Numbers 17 – The Budding of Aaron’s Rod
A. The test commanded.
1. (1-3) Gathering rods, identified with each tribe.
And the LORD spoke to Moses, saying: “Speak to the children of Israel, and get from them a rod from each father’s house, all their leaders according to their fathers’ houses; twelve rods. Write each man’s name on his rod. And you shall write Aaron’s name on the rod of Levi. For there shall be one rod for the head of each father’s house.
a. Get from them a rod from each father’s house: A rod was a symbol of authority because shepherds would use a rod to guide and correct the sheep (Psalm 23:4).
i. Moses, as a shepherd, had a rod in his hand when tending sheep in the wilderness (Exodus 4:2). This rod later became known as the rod of God (Exodus 4:20), a symbol of the authority God gave to Moses.
ii. This same rod held by Moses demonstrated his authority in action. The rod of God in the hand of Moses:
· Miraculously became a serpent, and then became a rod again (Exodus 7:9-10).
· Turned the waters of the Nile into blood (Exodus 7:17).
· Brought plagues of frogs (Exodus 8:5), lice (Exodus 8:16-17), hail (Exodus 9:23), and locusts (Exodus 10:13).
· Was raised over the Red Sea when it was to be parted (Exodus 14:16).
· Was raised in prayer over Israel in victorious battle (Exodus 17:9).
· Struck the rock and brought water (Numbers 20:11).
iii. The rod is also a picture of God’s authority over man (Psalm 2:9, 23:4, 89:32; Isaiah 10:24, 11:4, Ezekiel 20:37). Jesus, in His divine authority, was given the title the Rod (Isaiah 11:1 and Micah 6:9). The rod was also an emblem of an apostle’s authority in the church (1 Corinthians 4:21).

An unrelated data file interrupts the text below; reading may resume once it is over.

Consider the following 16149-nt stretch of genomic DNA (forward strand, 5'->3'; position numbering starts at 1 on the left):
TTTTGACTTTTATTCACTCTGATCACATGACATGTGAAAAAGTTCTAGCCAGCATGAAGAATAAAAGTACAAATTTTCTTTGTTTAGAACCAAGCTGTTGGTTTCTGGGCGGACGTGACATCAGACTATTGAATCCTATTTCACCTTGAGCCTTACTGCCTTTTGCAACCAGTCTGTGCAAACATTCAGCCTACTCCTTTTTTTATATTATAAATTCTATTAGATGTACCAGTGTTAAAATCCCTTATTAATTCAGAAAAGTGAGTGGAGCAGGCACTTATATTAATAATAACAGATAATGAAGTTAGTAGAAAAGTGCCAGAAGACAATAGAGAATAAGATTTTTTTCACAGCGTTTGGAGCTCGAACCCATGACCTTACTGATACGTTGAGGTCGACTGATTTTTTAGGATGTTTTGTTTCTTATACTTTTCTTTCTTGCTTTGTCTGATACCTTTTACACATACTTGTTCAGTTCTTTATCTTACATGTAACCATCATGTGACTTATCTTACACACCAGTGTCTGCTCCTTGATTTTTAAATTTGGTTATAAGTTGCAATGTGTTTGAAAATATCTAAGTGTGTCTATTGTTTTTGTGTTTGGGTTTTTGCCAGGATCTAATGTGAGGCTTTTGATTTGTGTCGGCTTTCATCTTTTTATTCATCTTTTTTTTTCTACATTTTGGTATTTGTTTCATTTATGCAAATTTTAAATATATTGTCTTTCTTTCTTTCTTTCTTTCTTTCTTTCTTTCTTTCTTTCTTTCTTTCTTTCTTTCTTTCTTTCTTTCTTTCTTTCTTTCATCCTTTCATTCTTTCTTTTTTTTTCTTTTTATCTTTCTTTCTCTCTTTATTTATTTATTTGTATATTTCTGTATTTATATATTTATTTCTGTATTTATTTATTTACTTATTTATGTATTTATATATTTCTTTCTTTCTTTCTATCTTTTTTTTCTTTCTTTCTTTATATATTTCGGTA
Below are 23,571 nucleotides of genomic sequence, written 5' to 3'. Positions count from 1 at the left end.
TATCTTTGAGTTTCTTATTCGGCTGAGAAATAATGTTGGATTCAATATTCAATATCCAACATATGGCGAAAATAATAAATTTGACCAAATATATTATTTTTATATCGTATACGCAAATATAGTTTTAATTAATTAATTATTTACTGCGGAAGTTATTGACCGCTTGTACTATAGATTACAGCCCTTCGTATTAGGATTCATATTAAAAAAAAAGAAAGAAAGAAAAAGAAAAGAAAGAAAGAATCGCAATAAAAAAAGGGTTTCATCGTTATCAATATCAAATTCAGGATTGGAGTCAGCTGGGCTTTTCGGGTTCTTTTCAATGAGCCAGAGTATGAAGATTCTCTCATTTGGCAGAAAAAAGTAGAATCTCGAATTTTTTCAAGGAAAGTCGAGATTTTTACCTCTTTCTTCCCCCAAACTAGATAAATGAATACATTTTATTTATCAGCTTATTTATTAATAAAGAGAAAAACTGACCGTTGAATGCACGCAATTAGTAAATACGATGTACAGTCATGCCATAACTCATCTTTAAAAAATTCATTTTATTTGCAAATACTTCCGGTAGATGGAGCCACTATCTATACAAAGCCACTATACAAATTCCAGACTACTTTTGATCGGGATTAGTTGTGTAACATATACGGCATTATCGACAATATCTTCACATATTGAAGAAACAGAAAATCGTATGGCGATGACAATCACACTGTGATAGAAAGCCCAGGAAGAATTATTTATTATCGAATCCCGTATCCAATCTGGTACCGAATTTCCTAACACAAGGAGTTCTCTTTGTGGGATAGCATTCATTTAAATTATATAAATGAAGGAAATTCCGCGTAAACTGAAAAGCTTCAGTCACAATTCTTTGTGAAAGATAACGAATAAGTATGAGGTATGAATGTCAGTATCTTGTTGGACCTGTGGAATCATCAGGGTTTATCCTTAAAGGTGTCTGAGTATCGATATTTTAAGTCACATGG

b. Write each man’s name on his rod. And you shall write Aaron’s name on the rod of Levi: After the gathering of the rods, inscribing each with the name of a tribe, and inscribing Aaron’s name on the rod of Levi, God would declare which tribe possessed priestly authority by choosing one of the rods. This was the issue at hand considering Korah’s rebellion.
i. All this happened because of what the LORD spoke to Moses: “If the words in this introductory clause mean what they seem to mean, then we have a constant punctuation throughout the Book of Numbers (in over 150 instances!) that Yahweh has spoken and that he has spoken principally to Moses.” (Allen)
2. (4-5) The rods to be placed in the tabernacle for God’s choosing.
Then you shall place them in the tabernacle of meeting before the Testimony, where I meet with you. And it shall be that the rod of the man whom I choose will blossom; thus I will rid Myself of the complaints of the children of Israel, which they make against you.”
a. The rod of the man whom I choose will blossom: Not only would this obviously be a miraculous sign; the blossoming of dead wood spoke of fruitfulness. Fruitfulness – miraculous fruitfulness – is present when godly authority and leadership are being practiced.
b. Thus I will rid Myself of the complaints: This did not mean that after this, the children of Israel would never complain again. But God, having demonstrated more than sufficient evidence to the murmurers, would no longer regard their murmuring. Indeed, He would then judge their murmuring.
i. Murmurers (complainers) are rarely satisfied by evidence or the resolution of one issue. Complainers are usually not issue-motivated, though they may claim to be and appear to be. More often they are heart-motivated. They sometimes murmur because they have complaining, discontented hearts. The complaining heart is demonstrated when people murmur about one issue after another, never being satisfied.
ii. So, God would give them an unmistakable answer to this matter of contention – then rid Himself of the complaints.
B. The test vindicates Aaron as God’s priestly leader.
1. (6-7) The rods are placed before the LORD in the tabernacle of witness.
So Moses spoke to the children of Israel, and each of their leaders gave him a rod apiece, for each leader according to their fathers’ houses, twelve rods; and the rod of Aaron was among their rods. And Moses placed the rods before the LORD in the tabernacle of witness.